Back to Stories

Supporting WWF-Canada in the quest to restore Canadian landscapes from converted land back to rich ecosystems

blue sky and green land with a windmill

We’re proud to provide funding for WWF-Canada’s newest research that aims to restore land in Canada back to its natural state.

By Randy Huffman, Chief Food Safety & Sustainability Officer

As the world’s first major carbon neutral food company, we’re passionate about protecting the planet and are deeply committed to our sustainability goals. We continue to support environmental projects that have a positive impact on the environment and align with our sustainability agenda.

One of the ways we’re displaying this commitment is through our support of the research efforts by WWF-Canada.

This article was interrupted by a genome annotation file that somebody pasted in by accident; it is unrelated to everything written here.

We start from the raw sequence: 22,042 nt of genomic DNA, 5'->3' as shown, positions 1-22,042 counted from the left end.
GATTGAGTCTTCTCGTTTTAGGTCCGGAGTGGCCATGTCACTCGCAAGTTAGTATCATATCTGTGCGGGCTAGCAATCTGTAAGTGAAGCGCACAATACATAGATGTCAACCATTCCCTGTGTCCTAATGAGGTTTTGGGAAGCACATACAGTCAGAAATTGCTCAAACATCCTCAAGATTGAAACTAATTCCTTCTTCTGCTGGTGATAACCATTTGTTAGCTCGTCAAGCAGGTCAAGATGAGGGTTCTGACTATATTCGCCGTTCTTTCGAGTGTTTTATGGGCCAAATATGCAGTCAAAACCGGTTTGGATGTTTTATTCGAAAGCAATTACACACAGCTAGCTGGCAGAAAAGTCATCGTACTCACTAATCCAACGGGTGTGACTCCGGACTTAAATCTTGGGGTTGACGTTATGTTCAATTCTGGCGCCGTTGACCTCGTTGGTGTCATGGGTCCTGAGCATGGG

What is the new study that was published today in Conservation Science & Practice?

WWF-Canada partnered with academic research partners to map and find areas in the country that would benefit from restoration. Doing this will help protect the biodiversity of our planet and the animals that live among it.

As part of this project, researchers determined that there are 3.9 million hectares of converted land that’s most optimal for potential restoration — because restoration in these areas would deliver comparatively large biodiversity and climate benefits. This land is primarily in southern Ontario and Quebec and southern Manitoba, with pockets located in all provinces and territories across Canada.